Amadou Diallo

In February 1999, four plain-clothes New York City cops shot and killed 23 year-old African immigrant Amadou Diallo more than 40 times in the doorway of his own home. Diallo was unarmed. The cops were acquitted of second degree murder.

The cops subsequently claimed that Diallo resembled a suspect who had remained unidentified for a year or so. They also insisted that Diallo ignored, failed, or refused to comply with their instructions. But statements from people who knew Diallo indicated that the adequacy of Diallo’s English comprehension was questionable and that perhaps he had not understood either the words spoken by the police or the accents with which they spoke.

Standing on the stoop of his apartment, perhaps alarmed by seeing four men abruptly exit an unmarked Ford Taurus and approach him, Diallo took out his wallet. Whether Diallo was attempting to retrieve a key or to produce identification will never be known, but upon seeing Diallo remove an object, an eager-beaver cop yelled “gun” and all four cops emptied their weapons.

A certain quantity of the media reporting at the time focused on Diallo’s language proficiency (either to understand, to respond, or both), the peculiarity of his mannerisms, and his skin color. In arguably the most diverse city in the world, it is hard to understand how police could presume that all darker-skinned individuals understood English. It is equally hard to understand what normative behavioral standard could exist in such a diverse city.

I am reminded of Amadou Diallo’s case as I reflected on an idiot that gave a talk at a 2012 conference on teaching languages for specific purposes. She claimed that police could be adequately taught to use memorized Spanish commands without needing to actually understand Spanish itself. She based her idea on “Total Physical Response” (“TPR”) which is to say, comprehension is confirmed by body movement. If a teacher tells a child to sit, and the child sits, the child understood the command.

But I ask, what if the child doesn’t sit? The teacher must ascertain whether the child does not understand, or understands but does not sit. 

There are a number of other explanations as to why the child might not sit: the child child could be hearing impaired, the child could be experiencing cataplexy, the child could have soiled himself and is terrified of moving, the child could be mentally processing a cognitive conflict between parents’ general instructions and teacher’s specific instructions (i.e., parents might have told child not to sit on the floor in her white dress). These are just a few possible explanations why a child’s compliance and non-compliance indicates nothing about comprehension or intent.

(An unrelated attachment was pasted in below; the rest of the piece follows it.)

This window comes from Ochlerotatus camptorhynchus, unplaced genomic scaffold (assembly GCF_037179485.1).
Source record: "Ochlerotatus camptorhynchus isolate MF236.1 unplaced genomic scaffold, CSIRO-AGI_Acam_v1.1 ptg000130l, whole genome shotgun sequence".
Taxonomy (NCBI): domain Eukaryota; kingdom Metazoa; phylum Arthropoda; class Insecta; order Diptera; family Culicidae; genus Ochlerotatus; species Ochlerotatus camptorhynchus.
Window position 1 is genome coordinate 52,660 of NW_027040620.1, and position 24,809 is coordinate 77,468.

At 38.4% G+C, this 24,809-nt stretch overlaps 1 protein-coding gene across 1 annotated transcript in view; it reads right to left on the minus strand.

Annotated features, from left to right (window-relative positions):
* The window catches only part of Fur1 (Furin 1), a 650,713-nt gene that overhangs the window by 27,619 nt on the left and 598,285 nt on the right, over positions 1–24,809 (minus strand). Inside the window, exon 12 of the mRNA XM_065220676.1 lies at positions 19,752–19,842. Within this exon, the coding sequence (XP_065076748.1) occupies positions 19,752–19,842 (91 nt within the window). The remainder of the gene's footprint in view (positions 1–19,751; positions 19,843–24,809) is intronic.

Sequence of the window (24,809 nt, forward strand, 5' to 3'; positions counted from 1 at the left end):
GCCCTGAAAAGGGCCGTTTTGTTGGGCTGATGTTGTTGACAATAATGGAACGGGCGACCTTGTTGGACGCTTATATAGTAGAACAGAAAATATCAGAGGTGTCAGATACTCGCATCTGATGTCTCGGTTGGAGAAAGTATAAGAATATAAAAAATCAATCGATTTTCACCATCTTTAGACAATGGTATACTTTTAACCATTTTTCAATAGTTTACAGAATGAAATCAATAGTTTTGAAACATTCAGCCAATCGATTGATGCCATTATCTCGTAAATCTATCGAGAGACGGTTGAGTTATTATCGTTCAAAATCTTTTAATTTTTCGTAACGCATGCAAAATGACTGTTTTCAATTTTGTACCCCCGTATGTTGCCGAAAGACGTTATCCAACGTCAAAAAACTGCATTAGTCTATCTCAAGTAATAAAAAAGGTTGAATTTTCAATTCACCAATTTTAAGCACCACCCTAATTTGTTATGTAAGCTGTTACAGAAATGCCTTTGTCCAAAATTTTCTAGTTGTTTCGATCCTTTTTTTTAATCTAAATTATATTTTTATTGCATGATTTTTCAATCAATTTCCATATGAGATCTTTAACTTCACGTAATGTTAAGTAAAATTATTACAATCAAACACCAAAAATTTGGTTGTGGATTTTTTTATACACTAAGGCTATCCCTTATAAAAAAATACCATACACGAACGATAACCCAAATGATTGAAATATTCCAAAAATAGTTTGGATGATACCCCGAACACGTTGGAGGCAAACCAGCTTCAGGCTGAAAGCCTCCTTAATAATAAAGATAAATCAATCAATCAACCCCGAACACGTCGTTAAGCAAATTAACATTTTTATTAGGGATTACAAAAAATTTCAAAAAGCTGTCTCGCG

To assume that a proper command produces a proper response is ridiculous and teaching police language commands without teaching them language is stupid. There is a difference between teaching “soy policía” and “no se mueva.” The first is an “I” statement and carries no expectation of an objectively “proper” response; the second is a “you” statement that demands a subjectively “proper” response.

There are myriad reasons why a darker-skinned person might not respond according to the coded expectations of the police. For starters, not all “Hispanics” speak Spanish; roughly a third of the Latin-American population resides in Brazil (where they speak [Brazilian] Portuguese). Many other Latin-Americans speak native Indian languages and speak little or no Spanish at all (which is not too hard to understand given that many Americans in Miami and Los Angeles can be born, raised, and educated in the U.S.A. without ever becoming proficient in English). And yes, there are many non-Spanish-speaking aliens crossing to the US. Hispanics can also be hearing-impaired, autistic, or intoxicated. And most unthinkable of all—they could be adopted with no memory of their genetic heritage.

The TPR that this idiot espoused could only work if police were taught the same commands in many languages: Spanish, Portuguese, French, Creole, Italian, Russian, Ukrainian, Mandarin, Cantonese, Vietnamese, Tagalog, etc, etc. Even if police recited commands in all these languages, their actions would still be predicated on skin profiling and population normativization. Police are likely to jump to inappropriate interpretations and incorrect conclusions based on the person’s response (or non-response). And these same police are likely to shoot first and ask questions later. Just like with Amadou Diallo.

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